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Shares of Farmers Edge Inc. sold off sharply Monday after the Winnipeg agriculture technology company announced a slew of troubling news late Friday, including the resignation of chief executive officer and the fact it had tapped its majority owner, Fairfax Financial Holdings Ltd., for a $75-million loan.

The company also reported an underwhelming quarterly financial report Friday, adding to a string of disappointments for the company since it went public just over one year ago.

Farmers Edge said it booked $13.3-million of revenue in the fourth quarter ended Dec. 31, down from $19.1-million in the same period a year earlier as the total number of acres covered monitored by its technology fell by 15 per cent, to 18.9 million, from a year earlier. Analysts on balance had expected revenue to hit $17-million in the quarter.

Farmers Edge booked a net loss of $19.7-million in the quarter, or 47 cents a share, while its adjusted operating loss more than tripled year over year, to $16.2-million.

The stock fell as much as 18.4 per cent Monday on the Toronto Stock Exchange before closing at $2.60 a share, down 11.3 percent.

“It was a disappointing quarter with the numbers coming in well below our conservative expectations that reflected our downgrade of the stock” last August, National Bank Financial analyst Richard Tse said Friday in an e-mail. “In light of the poor execution since coming to market, it’s not surprising that Wade is stepping down as CEO.”

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Farmers Edge was one of the first companies last year to kick off what proved to be a record year for Canadian technology IPOs on the Toronto Stock Exchange, as 16 such companies went public. The company, co-founded in 2005 by Mr. Barnes, a former agronomist, collects data on a range of crop, land and weather conditions from sensors on millions of acres of agriculture land. It then uses artificial intelligence and predictive modelling to suggest the right inputs to help farmers improve yields.

At the time it went public last March, Farmers Edge was trying to grow while shrinking its relative costs to do so. It had sustained heavy losses as it scaled up and was competing against giants John Deere and Bayer and continued to face losses heading into its public offering.

But Farmers Edge had also drawn support over the years from high-profile private financiers, including Silicon Valley venture-capital heavyweight Kleiner Perkins and Toronto’s Osmington Inc., controlled by David Thomson (Woodbridge Co. Ltd., the Thomson family holding company, owns The Globe and Mail). By the time of the IPO, Fairfax had become its majority shareholder, with Osmington retaining the right to name one director to the board.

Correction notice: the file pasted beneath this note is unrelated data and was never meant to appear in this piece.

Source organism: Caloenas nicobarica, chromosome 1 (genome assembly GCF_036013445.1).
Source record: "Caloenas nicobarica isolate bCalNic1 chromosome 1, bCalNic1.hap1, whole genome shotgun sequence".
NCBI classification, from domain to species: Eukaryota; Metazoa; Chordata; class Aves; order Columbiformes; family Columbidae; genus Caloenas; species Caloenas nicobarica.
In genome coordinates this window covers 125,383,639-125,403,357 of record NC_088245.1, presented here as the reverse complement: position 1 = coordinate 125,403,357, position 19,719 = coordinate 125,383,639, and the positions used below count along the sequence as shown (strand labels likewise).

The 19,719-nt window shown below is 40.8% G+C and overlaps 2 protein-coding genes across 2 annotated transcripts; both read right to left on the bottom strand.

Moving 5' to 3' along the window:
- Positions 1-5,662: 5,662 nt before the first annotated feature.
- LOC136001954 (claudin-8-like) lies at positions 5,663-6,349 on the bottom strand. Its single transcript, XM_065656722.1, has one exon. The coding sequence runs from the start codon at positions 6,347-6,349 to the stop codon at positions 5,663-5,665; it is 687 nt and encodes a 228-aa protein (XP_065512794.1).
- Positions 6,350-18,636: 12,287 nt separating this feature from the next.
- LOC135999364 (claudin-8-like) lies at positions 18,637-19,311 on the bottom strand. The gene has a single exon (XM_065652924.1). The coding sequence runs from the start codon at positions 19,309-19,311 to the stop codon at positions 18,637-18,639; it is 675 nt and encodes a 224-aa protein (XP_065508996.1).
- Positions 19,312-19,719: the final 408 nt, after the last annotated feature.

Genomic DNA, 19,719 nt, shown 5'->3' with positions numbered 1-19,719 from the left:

Despite its heavy losses, Farmers Edge came to market early last year at a time of heightened public investor interest for up-and-coming Canadian technology companies. Farmers Edge boosted the size of its TSX offering in February, 2021, to $125-million from $100-million after facing brisk demand from institutional investors and went public the following month at $17 a share. The stock jumped 17.5 per cent on its first day of trading.

But 2021 proved to be a tough year for new Canadian tech issues as many stumbled after their TSX debuts in their early months of trading. As the spectre of rising interest rates weighed on early-stage technology companies and depressed valuations, all but one of the Canadian tech companies that went public on the TSX last year dipped below their issue prices, and most are still underwater today.

However, while most of them have at least delivered on their financial promises, Farmers Edge stood out for repeatedly falling short of investor expectations. The company also replaced its chief financial officer when David Patrick left just six months after the IPO. By last week. Farmers Edge was already one of the worst performing issues of last year, down 83 per cent.

In a note Sunday, Canaccord Genuity analyst Doug Taylor referred to most recent trimester as “another infertile quarter,” noting the company’s results “fell well short of expectations” including higher churn of acres it serves, lower conversion of customers to paying plans and persistently high costs. He said the company’s “severe cash burn, including negative free cash flow of $17.4-million in the quarter and contracting revenues “stands firmly in the way of us recommending investment in the stock.” Mr. Taylor maintained his hold rating and $4.50 price target on the stock.

Farmers Edge said Fairfax had extended a $75-million secured credit facility that will bear interest at 6-per-cent annually and will mature on Jan. 31, 2025. Farmers Edge said it would use the money for working capital and general corporate purposes. Its cash position has shrunk to $54.7-million as of Dec. 31 from $120.4-million nine months earlier.

In a release Friday, Farmers Edge chairman Bill McFarland thanked Mr. Barnes “for his dedication, vision and significant contributions.” Mr. Barnes said in a statement that his time with the company had been “truly rewarding,” adding, “I am confident that the company will continue to grow, achieve important new milestones in its development and deliver on my vision.”

Mr. Barnes will remain a director of the company, which said Friday that it had begun a search for his successor as CEO.

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